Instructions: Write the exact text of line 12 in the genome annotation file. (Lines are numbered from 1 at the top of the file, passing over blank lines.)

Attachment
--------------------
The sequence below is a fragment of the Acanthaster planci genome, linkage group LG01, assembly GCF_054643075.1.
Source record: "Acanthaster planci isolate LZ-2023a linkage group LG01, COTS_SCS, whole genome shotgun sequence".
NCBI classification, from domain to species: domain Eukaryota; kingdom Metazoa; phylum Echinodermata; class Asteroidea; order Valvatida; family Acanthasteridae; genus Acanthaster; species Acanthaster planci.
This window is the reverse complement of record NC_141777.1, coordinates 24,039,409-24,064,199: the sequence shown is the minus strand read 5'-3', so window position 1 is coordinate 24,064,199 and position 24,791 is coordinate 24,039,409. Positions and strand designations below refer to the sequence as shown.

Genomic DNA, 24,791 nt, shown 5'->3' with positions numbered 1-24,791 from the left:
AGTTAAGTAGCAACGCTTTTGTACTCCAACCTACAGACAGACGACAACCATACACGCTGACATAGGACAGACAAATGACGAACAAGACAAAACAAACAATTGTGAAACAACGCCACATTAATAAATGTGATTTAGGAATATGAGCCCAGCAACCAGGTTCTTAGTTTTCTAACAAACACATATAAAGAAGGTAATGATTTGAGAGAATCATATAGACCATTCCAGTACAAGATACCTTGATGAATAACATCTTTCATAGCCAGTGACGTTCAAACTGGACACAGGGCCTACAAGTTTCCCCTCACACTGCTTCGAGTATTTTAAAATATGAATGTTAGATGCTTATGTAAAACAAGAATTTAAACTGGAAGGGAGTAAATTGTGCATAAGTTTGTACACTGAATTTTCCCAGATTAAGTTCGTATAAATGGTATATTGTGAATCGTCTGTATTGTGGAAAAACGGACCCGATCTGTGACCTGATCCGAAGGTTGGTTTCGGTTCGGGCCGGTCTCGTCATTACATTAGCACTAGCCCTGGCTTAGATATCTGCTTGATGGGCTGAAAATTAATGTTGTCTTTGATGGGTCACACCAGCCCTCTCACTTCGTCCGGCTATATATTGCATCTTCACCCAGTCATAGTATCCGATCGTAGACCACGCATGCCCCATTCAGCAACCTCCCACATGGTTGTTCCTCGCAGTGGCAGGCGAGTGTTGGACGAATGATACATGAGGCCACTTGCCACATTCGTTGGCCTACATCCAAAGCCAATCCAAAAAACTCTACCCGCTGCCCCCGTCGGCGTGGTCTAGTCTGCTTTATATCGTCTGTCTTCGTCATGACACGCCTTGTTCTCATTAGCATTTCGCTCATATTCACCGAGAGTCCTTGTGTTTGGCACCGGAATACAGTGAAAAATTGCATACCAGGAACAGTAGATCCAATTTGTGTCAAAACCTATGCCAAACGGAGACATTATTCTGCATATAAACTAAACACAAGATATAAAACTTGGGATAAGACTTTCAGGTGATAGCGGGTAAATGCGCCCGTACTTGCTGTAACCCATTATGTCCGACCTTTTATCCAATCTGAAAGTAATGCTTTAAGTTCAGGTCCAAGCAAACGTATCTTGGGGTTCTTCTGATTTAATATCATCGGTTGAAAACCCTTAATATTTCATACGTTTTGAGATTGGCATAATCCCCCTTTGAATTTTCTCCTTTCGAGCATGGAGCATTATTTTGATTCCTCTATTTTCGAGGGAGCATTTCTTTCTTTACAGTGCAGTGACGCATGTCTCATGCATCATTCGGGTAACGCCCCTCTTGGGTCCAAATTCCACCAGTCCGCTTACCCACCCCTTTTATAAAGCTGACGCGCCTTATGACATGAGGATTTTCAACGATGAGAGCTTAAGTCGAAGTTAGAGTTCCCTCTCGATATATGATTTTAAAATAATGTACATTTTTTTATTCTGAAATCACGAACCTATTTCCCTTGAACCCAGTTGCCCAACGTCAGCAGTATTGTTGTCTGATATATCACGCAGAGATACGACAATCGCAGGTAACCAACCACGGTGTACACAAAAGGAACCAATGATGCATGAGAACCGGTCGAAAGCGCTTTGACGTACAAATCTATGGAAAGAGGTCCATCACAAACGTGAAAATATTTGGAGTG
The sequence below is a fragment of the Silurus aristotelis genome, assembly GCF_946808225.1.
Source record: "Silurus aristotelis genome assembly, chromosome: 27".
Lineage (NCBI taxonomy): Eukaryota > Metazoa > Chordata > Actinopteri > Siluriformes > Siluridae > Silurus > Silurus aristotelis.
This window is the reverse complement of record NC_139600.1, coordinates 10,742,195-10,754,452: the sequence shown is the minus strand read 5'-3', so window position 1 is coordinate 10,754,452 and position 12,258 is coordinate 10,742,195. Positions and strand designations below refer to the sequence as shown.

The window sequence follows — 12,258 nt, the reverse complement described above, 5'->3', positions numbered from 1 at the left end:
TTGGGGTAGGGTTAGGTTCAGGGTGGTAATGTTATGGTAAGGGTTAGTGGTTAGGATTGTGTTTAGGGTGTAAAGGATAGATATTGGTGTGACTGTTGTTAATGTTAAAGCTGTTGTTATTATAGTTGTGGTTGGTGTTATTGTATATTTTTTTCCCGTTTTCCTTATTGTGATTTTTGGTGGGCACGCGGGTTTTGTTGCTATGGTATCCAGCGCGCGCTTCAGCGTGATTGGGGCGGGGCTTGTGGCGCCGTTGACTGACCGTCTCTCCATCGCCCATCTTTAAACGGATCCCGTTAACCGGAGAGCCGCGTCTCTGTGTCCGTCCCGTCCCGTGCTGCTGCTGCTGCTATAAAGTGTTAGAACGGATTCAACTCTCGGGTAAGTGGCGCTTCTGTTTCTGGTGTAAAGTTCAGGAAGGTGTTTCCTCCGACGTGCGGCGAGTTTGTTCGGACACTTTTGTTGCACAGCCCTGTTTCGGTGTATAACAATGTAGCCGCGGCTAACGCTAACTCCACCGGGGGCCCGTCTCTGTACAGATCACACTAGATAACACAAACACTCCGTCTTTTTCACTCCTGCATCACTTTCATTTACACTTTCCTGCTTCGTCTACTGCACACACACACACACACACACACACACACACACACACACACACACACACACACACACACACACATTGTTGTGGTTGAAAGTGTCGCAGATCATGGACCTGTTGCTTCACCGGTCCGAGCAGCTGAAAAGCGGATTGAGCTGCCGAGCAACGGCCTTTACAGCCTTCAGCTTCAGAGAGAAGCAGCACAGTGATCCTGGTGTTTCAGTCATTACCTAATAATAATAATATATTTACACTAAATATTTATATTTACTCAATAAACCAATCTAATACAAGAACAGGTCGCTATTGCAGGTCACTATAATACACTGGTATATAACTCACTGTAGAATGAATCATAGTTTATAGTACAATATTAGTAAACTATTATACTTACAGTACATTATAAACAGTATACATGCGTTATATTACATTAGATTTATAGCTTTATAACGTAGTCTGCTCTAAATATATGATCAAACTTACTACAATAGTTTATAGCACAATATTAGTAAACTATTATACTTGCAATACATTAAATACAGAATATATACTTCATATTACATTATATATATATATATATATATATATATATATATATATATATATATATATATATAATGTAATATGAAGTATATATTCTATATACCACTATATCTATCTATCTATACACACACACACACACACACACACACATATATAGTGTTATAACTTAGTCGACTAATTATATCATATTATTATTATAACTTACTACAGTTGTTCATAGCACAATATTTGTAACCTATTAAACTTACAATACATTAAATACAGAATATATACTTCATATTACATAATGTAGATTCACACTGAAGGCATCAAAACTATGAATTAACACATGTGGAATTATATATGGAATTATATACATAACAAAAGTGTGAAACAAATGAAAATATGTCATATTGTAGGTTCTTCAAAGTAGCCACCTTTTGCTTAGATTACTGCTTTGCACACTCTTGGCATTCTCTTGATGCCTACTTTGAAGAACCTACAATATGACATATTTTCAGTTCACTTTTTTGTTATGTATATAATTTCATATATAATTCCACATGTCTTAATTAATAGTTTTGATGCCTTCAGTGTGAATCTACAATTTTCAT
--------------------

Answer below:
TTGGGGTAGGGTTAGGTTCAGGGTGGTAATGTTATGGTAAGGGTTAGTGGTTAGGATTGTGTTTAGGGTGTAAAGGATAGATATTGGTGTGACTGTTGTTAATGTTAAAGCTGTTGTTATTATAGTTGTGGTTGGTGTTATTGTATATTTTTTTCCCGTTTTCCTTATTGTGATTTTTGGTGGGCACGCGGGTTTTGTTGCTATGGTATCCAGCGCGCGCTTCAGCGTGATTGGGGCGGGGCTTGTGGCGCCGTTGACTGACCGTCTCTCCATCGCCCATCTTTAAACGGATCCCGTTAACCGGAGAGCCGCGTCTCTGTGTCCGTCCCGTCCCGTGCTGCTGCTGCTGCTATAAAGTGTTAGAACGGATTCAACTCTCGGGTAAGTGGCGCTTCTGTTTCTGGTGTAAAGTTCAGGAAGGTGTTTCCTCCGACGTGCGGCGAGTTTGTTCGGACACTTTTGTTGCACAGCCCTGTTTCGGTGTATAACAATGTAGCCGCGGCTAACGCTAACTCCACCGGGGGCCCGTCTCTGTACAGATCACACTAGATAACACAAACACTCCGTCTTTTTCACTCCTGCATCACTTTCATTTACACTTTCCTGCTTCGTCTACTGCACACACACACACACACACACACACACACACACACACACACACACACACACACACACACACACATTGTTGTGGTTGAAAGTGTCGCAGATCATGGACCTGTTGCTTCACCGGTCCGAGCAGCTGAAAAGCGGATTGAGCTGCCGAGCAACGGCCTTTACAGCCTTCAGCTTCAGAGAGAAGCAGCACAGTGATCCTGGTGTTTCAGTCATTACCTAATAATAATAATATATTTACACTAAATATTTATATTTACTCAATAAACCAATCTAATACAAGAACAGGTCGCTATTGCAGGTCACTATAATACACTGGTATATAACTCACTGTAGAATGAATCATAGTTTATAGTACAATATTAGTAAACTATTATACTTACAGTACATTATAAACAGTATACATGCGTTATATTACATTAGATTTATAGCTTTATAACGTAGTCTGCTCTAAATATATGATCAAACTTACTACAATAGTTTATAGCACAATATTAGTAAACTATTATACTTGCAATACATTAAATACAGAATATATACTTCATATTACATTATATATATATATATATATATATATATATATATATATATATATATATATATATAATGTAATATGAAGTATATATTCTATATACCACTATATCTATCTATCTATACACACACACACACACACACACACACATATATAGTGTTATAACTTAGTCGACTAATTATATCATATTATTATTATAACTTACTACAGTTGTTCATAGCACAATATTTGTAACCTATTAAACTTACAATACATTAAATACAGAATATATACTTCATATTACATAATGTAGATTCACACTGAAGGCATCAAAACTATGAATTAACACATGTGGAATTATATATGGAATTATATACATAACAAAAGTGTGAAACAAATGAAAATATGTCATATTGTAGGTTCTTCAAAGTAGCCACCTTTTGCTTAGATTACTGCTTTGCACACTCTTGGCATTCTCTTGATGCCTACTTTGAAGAACCTACAATATGACATATTTTCAGTTCACTTTTTTGTTATGTATATAATTTCATATATAATTCCACATGTCTTAATTAATAGTTTTGATGCCTTCAGTGTGAATCTACAATTTTCAT